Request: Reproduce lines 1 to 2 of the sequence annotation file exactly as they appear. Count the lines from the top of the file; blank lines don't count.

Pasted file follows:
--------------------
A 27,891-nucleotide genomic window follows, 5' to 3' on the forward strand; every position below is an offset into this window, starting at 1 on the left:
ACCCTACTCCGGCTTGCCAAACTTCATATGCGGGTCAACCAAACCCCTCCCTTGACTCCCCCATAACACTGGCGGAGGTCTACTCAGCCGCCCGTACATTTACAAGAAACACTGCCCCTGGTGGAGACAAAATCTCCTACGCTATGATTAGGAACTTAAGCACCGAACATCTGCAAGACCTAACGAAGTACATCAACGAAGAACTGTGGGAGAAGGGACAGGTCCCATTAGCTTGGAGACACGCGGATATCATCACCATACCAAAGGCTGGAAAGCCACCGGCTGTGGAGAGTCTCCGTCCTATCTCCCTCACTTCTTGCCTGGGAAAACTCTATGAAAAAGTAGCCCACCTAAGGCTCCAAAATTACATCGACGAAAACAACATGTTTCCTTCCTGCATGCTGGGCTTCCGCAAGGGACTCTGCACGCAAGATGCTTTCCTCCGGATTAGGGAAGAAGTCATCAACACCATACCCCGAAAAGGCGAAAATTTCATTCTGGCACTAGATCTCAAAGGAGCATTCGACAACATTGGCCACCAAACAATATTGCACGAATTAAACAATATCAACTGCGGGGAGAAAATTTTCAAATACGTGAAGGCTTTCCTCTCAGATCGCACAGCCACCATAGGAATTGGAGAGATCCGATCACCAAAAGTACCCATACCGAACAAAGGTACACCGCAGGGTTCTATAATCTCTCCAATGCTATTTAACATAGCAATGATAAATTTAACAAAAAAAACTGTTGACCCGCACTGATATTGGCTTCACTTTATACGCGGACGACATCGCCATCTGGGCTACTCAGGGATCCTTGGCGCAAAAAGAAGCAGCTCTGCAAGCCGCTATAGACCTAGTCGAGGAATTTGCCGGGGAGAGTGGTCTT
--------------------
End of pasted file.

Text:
A 27,891-nucleotide genomic window follows, 5' to 3' on the forward strand; every position below is an offset into this window, starting at 1 on the left:
ACCCTACTCCGGCTTGCCAAACTTCATATGCGGGTCAACCAAACCCCTCCCTTGACTCCCCCATAACACTGGCGGAGGTCTACTCAGCCGCCCGTACATTTACAAGAAACACTGCCCCTGGTGGAGACAAAATCTCCTACGCTATGATTAGGAACTTAAGCACCGAACATCTGCAAGACCTAACGAAGTACATCAACGAAGAACTGTGGGAGAAGGGACAGGTCCCATTAGCTTGGAGACACGCGGATATCATCACCATACCAAAGGCTGGAAAGCCACCGGCTGTGGAGAGTCTCCGTCCTATCTCCCTCACTTCTTGCCTGGGAAAACTCTATGAAAAAGTAGCCCACCTAAGGCTCCAAAATTACATCGACGAAAACAACATGTTTCCTTCCTGCATGCTGGGCTTCCGCAAGGGACTCTGCACGCAAGATGCTTTCCTCCGGATTAGGGAAGAAGTCATCAACACCATACCCCGAAAAGGCGAAAATTTCATTCTGGCACTAGATCTCAAAGGAGCATTCGACAACATTGGCCACCAAACAATATTGCACGAATTAAACAATATCAACTGCGGGGAGAAAATTTTCAAATACGTGAAGGCTTTCCTCTCAGATCGCACAGCCACCATAGGAATTGGAGAGATCCGATCACCAAAAGTACCCATACCGAACAAAGGTACACCGCAGGGTTCTATAATCTCTCCAATGCTATTTAACATAGCAATGATAAATTTAACAAAAAAAACTGTTGACCCGCACTGATATTGGCTTCACTTTATACGCGGACGACATCGCCATCTGGGCTACTCAGGGATCCTTGGCGCAAAAAGAAGCAGCTCTGCAAGCCGCTATAGACCTAGTCGAGGAATTTGCCGGGGAGAGTGGTCTT